Robots reproduce for the first time, thanks to Pac-Man

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In New England, university scientists have reported the first known robot reproduction, enabled in part by the tiny organisms’ Pac-Man-like shape.

The research team, comprised of members from University of Vermont, Tufts University, and Harvard’s Wyss Institute, earlier this year created programmable organisms, which they dubbed xenobots, using African clawed frog stem cells and artificial intelligence. 

For science, but also probably for fun, the team was able to induce certain behaviors, like walking and “working together in a swarm,” by changing the xenobots’ shapes. 

One shape in particular—the Pac-Man—allowed the xenobots to “spontaneously self-replicate.”  

 According to the work, published in PNAS, these xenobots would gather stem cells using their maw, ultimately forming clusters that would grow and form new xenobots.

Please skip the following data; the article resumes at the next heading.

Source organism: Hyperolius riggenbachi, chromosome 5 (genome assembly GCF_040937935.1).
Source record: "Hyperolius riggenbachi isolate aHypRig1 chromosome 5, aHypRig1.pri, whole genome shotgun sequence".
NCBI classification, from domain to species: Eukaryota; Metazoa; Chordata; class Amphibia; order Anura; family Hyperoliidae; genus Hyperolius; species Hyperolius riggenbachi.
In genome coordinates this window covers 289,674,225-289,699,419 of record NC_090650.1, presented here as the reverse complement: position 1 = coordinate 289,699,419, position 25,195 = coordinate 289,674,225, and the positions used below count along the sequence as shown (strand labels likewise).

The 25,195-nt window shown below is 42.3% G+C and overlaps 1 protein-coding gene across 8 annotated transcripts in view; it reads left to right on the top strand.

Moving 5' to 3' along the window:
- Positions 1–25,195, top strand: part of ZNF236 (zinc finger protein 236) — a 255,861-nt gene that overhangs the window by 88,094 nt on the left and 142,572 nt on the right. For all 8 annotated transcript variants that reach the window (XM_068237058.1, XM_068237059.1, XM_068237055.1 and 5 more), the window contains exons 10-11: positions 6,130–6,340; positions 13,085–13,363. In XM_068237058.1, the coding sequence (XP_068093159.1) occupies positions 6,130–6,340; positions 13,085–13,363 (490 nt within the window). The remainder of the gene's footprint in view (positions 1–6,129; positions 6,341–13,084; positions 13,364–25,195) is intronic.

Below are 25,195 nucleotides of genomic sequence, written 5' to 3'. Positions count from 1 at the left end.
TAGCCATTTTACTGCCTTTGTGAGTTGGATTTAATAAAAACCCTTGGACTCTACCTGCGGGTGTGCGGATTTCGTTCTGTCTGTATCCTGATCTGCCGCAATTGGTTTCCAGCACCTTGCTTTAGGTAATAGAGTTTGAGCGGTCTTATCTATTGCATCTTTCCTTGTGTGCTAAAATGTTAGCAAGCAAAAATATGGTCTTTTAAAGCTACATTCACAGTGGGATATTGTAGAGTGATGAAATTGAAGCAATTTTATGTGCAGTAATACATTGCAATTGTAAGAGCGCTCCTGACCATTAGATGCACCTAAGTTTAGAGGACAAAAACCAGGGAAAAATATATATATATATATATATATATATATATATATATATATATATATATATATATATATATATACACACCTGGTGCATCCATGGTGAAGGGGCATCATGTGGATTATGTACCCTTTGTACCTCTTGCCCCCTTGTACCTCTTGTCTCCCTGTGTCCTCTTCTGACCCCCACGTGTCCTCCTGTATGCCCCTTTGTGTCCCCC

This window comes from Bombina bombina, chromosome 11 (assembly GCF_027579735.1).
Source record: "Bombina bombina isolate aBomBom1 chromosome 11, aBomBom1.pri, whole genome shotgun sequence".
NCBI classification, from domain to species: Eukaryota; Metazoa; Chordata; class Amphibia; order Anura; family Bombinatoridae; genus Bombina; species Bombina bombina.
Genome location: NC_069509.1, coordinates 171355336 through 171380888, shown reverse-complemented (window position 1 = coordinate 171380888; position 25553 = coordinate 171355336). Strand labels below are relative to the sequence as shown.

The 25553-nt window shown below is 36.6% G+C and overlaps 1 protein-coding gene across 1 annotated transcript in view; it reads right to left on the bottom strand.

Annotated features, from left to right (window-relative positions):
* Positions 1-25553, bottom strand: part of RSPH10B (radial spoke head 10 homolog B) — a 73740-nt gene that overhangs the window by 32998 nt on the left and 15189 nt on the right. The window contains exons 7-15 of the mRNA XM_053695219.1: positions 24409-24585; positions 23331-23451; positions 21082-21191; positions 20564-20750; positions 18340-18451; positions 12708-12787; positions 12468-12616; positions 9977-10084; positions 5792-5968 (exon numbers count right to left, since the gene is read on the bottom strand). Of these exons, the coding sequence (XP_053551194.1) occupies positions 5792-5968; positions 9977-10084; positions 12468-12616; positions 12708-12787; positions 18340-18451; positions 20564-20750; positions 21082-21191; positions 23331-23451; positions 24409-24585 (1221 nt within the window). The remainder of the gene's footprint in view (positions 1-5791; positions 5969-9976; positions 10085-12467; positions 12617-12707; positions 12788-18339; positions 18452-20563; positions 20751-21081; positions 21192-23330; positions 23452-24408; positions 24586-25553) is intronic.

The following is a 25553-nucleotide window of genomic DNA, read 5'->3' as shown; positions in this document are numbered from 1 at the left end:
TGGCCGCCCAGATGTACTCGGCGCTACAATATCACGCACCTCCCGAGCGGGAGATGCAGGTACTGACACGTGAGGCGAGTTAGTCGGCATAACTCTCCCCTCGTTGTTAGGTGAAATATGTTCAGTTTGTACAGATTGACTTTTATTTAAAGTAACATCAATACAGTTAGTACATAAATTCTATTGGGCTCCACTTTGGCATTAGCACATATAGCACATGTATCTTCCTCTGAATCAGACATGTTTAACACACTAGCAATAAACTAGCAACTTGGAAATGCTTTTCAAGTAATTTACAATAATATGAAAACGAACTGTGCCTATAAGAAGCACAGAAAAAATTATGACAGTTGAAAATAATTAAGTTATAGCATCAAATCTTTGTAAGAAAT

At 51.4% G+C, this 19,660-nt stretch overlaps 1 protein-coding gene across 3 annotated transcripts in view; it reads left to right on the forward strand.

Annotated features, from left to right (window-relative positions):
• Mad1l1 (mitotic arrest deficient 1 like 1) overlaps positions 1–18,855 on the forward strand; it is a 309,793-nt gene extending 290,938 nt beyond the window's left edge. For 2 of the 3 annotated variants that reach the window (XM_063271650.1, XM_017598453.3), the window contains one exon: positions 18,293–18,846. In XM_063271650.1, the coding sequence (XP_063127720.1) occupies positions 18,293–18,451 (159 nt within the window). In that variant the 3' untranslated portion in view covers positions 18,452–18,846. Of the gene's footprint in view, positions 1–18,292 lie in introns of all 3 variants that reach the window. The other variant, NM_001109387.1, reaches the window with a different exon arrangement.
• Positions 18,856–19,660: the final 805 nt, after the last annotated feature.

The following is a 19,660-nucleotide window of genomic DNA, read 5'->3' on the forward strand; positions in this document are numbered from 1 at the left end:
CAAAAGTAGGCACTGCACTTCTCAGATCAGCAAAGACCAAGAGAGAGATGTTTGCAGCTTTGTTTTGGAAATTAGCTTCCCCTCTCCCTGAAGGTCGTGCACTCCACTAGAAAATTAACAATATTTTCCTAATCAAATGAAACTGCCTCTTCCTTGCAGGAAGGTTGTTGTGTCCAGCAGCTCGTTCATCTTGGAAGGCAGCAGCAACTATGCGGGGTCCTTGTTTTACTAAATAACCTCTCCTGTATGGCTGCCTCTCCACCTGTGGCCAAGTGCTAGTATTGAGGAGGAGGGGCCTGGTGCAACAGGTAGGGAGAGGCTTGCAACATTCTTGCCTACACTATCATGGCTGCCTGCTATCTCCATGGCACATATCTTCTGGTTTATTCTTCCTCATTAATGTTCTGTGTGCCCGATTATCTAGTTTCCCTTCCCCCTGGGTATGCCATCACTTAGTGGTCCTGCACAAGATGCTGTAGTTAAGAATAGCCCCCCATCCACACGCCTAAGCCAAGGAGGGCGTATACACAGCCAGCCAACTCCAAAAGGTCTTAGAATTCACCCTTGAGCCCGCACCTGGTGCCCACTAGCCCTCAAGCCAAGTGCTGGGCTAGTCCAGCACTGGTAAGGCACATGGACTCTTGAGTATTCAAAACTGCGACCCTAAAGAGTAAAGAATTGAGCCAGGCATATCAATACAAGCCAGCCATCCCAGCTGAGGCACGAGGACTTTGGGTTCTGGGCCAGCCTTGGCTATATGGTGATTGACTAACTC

“This is profound,” said Michael Levin, director of the Allen Discovery Center at Tufts University and co-leader of the new research. “These cells have the genome of a frog but, freed from becoming tadpoles, they use their collective intelligence, a plasticity, to do something astounding.”

Some evolutionary hurdles remain, as the evolved Pac-Man xenobots have only been able to create lesser-evolved, mouthless, sphere xenobots. 

“Right now we are using genetically unmodified frog cells, and these cells naturally form spheres when brought into contact with each other,” the study’s lead author Sam Kriegman told Dezeen.

“Future work will investigate how to change the adhesion properties of these cells such that parents can form offspring with complementary shapes.”